This all makes it much more Sydney, on a reduced scale, than Hong Kong. Increased revenue from developers’ levies and rates can then pay for the transport, recreational and cultural amenities that come with this global city that is among the top 10 worldwide for quality of life.
(Pt Chevalier, Auckland)
It’s timely after the article about Professor Dale Bredesen’s dietary and lifestyle treatment regime for Alzheimer’s disease (“Switching the lights back on”, August 6) to remind readers that there are simple, cheap (though not always easy) ways to reduce the risk of developing dementia and slow its progression.
These are: to preserve brain blood supply by treating hypertension, high blood lipids and diabetes and stopping smoking; ongoing cognitive stimulation through learning; moderation in alcohol intake; socialisation; and physical exercise. Regular physical exercise by itself reduces dementia risk by 20%.
(Pt Chevalier, Auckland)
DAVID BAIN'S PAYOUT
It would be interesting to know what evidence retired judge Ian Callinan was allowed to consider in reviewing David Bain’s compensation claim (Editorial, August 13). At Bain’s last trial, the judge decreed that two important pieces of evidence, one of which had been reported frequently over the years, were to be withheld from the jury because “they would be detrimental to the defence”. Their absence was certainly detrimental to the prosecution.
The abiding mystery is how the jury system survived the Middle Ages. If we want our cars fixed or our tonsils removed, we look for an expert, but to decide the fate of someone charged with a heinous crime, we hand the task to a team of randomly chosen amateurs. Three learned judges wouldn’t get it right every time, but their strike rate would surely be better.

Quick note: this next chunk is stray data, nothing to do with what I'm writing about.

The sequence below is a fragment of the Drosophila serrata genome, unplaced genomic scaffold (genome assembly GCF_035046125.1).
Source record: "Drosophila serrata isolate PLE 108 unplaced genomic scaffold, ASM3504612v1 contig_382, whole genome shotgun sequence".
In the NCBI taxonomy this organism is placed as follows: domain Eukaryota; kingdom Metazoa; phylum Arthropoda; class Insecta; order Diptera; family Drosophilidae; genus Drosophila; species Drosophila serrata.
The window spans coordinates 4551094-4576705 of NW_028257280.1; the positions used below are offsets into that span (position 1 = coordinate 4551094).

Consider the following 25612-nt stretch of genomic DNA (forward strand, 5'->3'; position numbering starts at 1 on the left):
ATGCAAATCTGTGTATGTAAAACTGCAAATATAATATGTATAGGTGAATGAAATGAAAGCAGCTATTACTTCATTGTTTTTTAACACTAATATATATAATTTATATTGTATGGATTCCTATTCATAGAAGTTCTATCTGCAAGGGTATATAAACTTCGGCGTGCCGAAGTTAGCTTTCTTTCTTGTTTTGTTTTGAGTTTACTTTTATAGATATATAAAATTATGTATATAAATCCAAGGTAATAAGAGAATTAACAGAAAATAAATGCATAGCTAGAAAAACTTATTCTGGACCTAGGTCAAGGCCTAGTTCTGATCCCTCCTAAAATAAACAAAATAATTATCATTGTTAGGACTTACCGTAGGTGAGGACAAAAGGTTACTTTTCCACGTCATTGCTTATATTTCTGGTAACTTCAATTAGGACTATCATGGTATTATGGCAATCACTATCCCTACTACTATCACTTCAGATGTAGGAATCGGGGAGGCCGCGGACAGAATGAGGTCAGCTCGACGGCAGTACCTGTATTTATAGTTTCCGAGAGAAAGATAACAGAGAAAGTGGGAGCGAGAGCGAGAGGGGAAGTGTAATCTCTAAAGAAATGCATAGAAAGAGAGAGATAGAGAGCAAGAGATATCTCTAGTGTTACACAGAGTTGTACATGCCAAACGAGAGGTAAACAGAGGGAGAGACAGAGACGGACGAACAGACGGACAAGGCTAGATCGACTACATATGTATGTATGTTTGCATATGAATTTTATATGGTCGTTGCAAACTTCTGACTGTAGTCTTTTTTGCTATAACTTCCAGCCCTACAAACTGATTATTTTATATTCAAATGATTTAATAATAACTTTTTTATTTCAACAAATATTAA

(Herne Bay, Auckland)
UNKIND TO CONSERVATIVES
Marc Wilson provides a simplistic and condescending narrative of conservatism (Psychology, August 13). He cites a 2003 paper that essentially portrays conservatives as dumb authoritarians.
The paper is noted by Professor Jon Haidt as an example of the politicised and hostile academic climate that exists towards conservatives in social psychology.
Haidt says statistically “normal” human societies are built on five moral foundations and liberals tend to focus on two of these.
Rather than demonising conservatives, it may be more productive to apply the liberal value of tolerance and try to understand the moral concerns that shape their world view.
I find it a bit condescending of Lauraine Jacobs (Food, August 6) to urge us to broaden our repertoire of fish-cookery while providing yet another recipe I could cook in my sleep. I know dozens of ways to cook fish. The trouble is, where to get it?
Fish retailers generally limit themselves to the usual tarakihi, monkfish, gurnard, snapper and ling, all of which are good but much of a muchness. They’ll say there isn’t demand for other fish, but I think if that’s so, the reason is people haven’t had the opportunity to try a greater variety, and they won’t demand what they’ve never had.
Oily fish are good for us, but we never see delicious herrings or sardines in our shops, and you have to leave the country to get freshwater fish.
Perhaps Jacobs could use her influence to exhort the people who control our fish supply to give us readier access to greater variety. If our fish-cooking habits are limited, it’s suppliers who are at fault.
I was pleased to read of Gillian Wheeler’s advanced-care planning and will check if my medical centre can provide the same. But my own experience so far has been very different.
I had a stroke nearly a year ago, and since then have used the care services of the local rest home on two occasions to give my husband a break.
The first time I was asked to sign something to say whether I wanted to be resuscitated. I said if I were to end up the same as I am now, I would want to be, but if I were left with no physical abilities, I would want to die. But since I had to give a yes or no answer, I said yes.
My husband says if I am incapable, the family will be able to make a different decision if needed, but I am not sure that would be allowed.
I heard recently of a young man injured in a car accident who spent the next 25 years immobile. Although I have never been very active, the thought of that is unbearable.
Name and address withheld